Death anniversaries

We don’t need a big, red circle around certain days on the calendar. These are the dates that are etched in our memories. We remember where we were, who we were with, and what time of year it was.

Today marks the 30th anniversary of the death of my grandfather. In those 30 years there have been innumerable family milestones: births, weddings, graduations, and holiday gatherings.

The late Dewar Swan. He enjoyed playing his harmonica, while cuddling grandchildren.

A diagnosis

My grandfather was diagnosed with a brain tumour early in 1988. At that time, the Queen Elizabeth Hospital did not have a CT machine for diagnostic imaging, so he traveled off Island. I remember my father receiving the call with word that the tumour was malignant. He quickly packed a bag, caught the ferry and headed to the Moncton Hospital. My grandfather spent over a month in their neurosurgical unit.

We visited him at the hospital, after he regained consciousness. It was almost overwhelming, walking into an open ward with people suffering various neurological traumas. My grandfather’s head was shaved on one side, with the dye markings visible for the radiation treatments he would receive. He knew who we were and was quick to share with the nurses our latest accomplishments in school.

I accompanied my grandmother downstairs to the basement of the hospital, where they had quarters for families to stay. As we were walking back to his room, she pointed to a door in the basement and said, “That’s the morgue. I know that wouldn’t bother you.”

When my grandfather returned to the QEH, we made efforts to brighten his room by designing a poster board full of pictures of all his grandchildren. Eventually, he was able to return home to York and experience his last Island summer. He no doubt perched himself in one of the handmade lawn chairs and watched the cars traveling to the North Shore.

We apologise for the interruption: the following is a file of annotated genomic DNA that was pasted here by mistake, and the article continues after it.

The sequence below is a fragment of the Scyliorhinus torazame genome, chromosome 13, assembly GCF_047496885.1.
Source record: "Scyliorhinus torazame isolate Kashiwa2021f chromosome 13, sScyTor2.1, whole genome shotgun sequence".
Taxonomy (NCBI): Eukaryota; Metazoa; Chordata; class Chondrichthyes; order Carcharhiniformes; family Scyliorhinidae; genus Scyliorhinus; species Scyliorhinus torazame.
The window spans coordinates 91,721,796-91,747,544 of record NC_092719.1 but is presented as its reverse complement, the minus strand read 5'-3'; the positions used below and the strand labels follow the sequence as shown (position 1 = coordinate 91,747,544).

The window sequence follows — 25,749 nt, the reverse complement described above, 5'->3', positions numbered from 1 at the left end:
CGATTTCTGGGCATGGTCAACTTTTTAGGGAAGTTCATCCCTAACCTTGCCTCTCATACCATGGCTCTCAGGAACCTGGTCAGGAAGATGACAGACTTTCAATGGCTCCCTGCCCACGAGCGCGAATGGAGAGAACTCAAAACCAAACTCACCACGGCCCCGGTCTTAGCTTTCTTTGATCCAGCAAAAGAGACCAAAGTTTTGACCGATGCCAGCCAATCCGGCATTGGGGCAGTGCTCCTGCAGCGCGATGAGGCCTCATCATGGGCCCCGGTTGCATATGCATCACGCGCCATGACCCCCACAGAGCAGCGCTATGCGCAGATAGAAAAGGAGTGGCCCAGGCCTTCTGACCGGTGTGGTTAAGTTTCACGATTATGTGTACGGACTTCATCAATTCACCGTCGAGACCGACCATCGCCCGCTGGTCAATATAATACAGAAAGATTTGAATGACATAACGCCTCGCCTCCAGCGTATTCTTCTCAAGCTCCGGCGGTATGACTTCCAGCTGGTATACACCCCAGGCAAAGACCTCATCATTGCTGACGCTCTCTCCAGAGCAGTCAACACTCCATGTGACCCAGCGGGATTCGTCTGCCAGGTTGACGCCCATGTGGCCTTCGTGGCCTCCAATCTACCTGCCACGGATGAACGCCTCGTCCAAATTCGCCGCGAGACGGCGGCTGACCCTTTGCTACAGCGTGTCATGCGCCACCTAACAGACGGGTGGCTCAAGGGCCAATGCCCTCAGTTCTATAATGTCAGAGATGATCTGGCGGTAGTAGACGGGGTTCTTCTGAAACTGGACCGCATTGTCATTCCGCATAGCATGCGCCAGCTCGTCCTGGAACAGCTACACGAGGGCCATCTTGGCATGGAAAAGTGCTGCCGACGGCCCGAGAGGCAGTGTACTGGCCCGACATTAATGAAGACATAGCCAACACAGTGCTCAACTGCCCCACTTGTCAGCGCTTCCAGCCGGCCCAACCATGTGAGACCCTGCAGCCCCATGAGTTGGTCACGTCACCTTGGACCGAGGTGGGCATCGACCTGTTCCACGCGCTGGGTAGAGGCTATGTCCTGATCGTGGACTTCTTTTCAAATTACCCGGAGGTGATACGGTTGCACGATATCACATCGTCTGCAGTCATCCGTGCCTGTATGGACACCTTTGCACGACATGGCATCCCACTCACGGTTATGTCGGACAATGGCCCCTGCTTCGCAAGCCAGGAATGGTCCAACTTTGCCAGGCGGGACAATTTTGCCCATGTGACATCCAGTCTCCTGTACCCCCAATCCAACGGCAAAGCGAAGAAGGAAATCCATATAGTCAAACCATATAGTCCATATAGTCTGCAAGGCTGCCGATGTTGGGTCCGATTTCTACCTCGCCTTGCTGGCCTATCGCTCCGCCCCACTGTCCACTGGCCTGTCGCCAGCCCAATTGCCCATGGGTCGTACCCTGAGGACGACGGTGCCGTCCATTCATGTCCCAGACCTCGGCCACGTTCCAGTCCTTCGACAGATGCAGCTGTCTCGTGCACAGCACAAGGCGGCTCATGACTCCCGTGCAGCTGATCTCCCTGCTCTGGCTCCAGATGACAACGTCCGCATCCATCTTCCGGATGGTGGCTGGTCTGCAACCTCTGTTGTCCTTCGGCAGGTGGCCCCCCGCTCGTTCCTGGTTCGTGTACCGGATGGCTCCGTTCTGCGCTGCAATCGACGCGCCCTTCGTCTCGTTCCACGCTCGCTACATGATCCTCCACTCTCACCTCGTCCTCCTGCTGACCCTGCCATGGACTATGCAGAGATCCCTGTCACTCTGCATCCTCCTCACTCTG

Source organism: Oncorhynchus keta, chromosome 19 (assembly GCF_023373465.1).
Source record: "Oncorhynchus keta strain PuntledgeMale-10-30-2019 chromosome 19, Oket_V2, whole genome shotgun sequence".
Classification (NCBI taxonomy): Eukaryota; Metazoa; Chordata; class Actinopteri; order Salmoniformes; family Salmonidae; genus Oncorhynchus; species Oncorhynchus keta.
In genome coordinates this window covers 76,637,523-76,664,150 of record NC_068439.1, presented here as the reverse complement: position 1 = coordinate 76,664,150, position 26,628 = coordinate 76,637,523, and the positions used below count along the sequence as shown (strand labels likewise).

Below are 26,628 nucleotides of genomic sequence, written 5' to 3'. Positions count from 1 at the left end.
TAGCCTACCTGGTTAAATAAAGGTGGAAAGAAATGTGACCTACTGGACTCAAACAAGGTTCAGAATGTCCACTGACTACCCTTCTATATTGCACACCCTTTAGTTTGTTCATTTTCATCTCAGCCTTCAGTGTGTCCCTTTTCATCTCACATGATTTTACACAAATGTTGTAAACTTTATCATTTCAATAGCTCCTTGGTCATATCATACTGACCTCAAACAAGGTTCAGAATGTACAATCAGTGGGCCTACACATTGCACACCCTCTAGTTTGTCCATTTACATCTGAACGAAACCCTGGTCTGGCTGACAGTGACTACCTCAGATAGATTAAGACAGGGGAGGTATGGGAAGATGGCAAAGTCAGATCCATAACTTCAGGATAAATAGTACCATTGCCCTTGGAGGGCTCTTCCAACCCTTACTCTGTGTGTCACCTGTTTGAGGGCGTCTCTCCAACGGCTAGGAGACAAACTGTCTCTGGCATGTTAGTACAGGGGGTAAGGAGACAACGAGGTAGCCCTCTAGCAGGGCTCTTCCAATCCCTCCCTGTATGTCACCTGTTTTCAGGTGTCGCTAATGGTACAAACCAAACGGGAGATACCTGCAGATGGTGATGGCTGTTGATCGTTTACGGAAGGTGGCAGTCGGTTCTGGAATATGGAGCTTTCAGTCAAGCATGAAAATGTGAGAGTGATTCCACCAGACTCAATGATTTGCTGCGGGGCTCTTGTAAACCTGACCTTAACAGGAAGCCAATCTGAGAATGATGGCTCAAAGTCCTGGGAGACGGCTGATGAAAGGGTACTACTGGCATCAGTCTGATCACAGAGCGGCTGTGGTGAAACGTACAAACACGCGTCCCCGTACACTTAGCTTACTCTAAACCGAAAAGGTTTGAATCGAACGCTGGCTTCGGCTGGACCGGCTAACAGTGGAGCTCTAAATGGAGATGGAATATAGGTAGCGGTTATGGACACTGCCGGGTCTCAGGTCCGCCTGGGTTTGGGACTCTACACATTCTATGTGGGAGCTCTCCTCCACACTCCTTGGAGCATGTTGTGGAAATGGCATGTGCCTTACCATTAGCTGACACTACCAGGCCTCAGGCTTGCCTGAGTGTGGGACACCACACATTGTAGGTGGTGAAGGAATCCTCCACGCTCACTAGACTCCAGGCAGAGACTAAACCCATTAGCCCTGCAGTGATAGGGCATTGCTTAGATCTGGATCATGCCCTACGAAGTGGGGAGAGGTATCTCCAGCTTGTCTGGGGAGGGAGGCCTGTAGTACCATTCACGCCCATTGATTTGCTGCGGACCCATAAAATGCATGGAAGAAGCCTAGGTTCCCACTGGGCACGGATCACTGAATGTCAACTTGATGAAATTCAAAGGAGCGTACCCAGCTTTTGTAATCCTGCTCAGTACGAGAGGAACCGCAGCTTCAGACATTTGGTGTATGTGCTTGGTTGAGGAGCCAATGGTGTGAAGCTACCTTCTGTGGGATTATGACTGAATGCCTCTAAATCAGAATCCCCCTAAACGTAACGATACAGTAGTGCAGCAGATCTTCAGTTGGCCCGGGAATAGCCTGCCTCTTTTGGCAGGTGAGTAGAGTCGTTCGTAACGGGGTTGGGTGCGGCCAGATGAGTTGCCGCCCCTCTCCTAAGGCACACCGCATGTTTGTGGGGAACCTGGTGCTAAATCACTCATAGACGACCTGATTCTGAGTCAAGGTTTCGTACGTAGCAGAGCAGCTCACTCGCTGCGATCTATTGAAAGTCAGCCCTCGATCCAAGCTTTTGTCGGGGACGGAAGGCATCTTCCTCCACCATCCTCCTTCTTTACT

Enjoying the lawn chair on the front lawn at the homestead in York.

As the weeks progressed, his condition worsened. He and my grandmother made the move to town to be closer to the hospital, if he required care. He spent his final two weeks receiving hospice palliative care at the Dr. Eric Found Centre.

Gathering together

Snow had come early that year as well. I would make the trek down Spring Park Road and turn right on McGill, heading to the centre on my way home from school. Those visits are something I now treasure, especially when my grandmother would let me go and clean off the car and start it for her. I was year away from receiving my license and any chance to even start the car was a big deal!

I remember the snow falling the evening he died and watching the car come around the corner, bringing my parents and grandmother home.

The next day was spent finalizing plans for visitation and the funeral, but Mother Nature wanted to be involved and a blizzard arrived the next day. The snow made for an interesting walk into York Cemetery!

Honouring a life lived

His hard hat on display in the line room at Maritime Electric.

My grandfather has been honoured countless times since that day. The monument at the front of York Cemetery, was placed there in his memory. There are items at the church in York that bear his name. His hardhat still hangs in the line room at Maritime Electric, where he spent most of his working life. (We cared for a family who had a member who worked at Maritime Electric and the young man told me that there was a helmet in the line room that read “D.K. Swan”. He was kind enough to send me a picture.)

This experience contributed to my desire to volunteer with Hospice PEI. I try to attend the “Hike the Hospice” each year.

A Hike for Hospice sticker, acknowledging why I was hiking.

Every year on this date, I’m taken back to memories of my grandfather in his work overalls, his pipe and package of Sail tobacco tucked into the pocket. I remember his large, dark hands and even the time his finger was bandaged much like E.T.’s. I remember the countless quarters that I would be given, if I happened to encounter him and the Maritime Electric truck on my walk to school. I remember him performing his crossing guard duties to channel Vacation Bible School students back and forth across York Road, between the school and the hall. I also recall the day, that I was advised to turn off the movie “Footloose” as he had heard a swear word and young ladies weren’t going to watch such a show!

On these anniversaries, I choose to remember the good, to know I’ve done something to honour his journey on earth and if I focus hard enough, I can almost smell his pipe.

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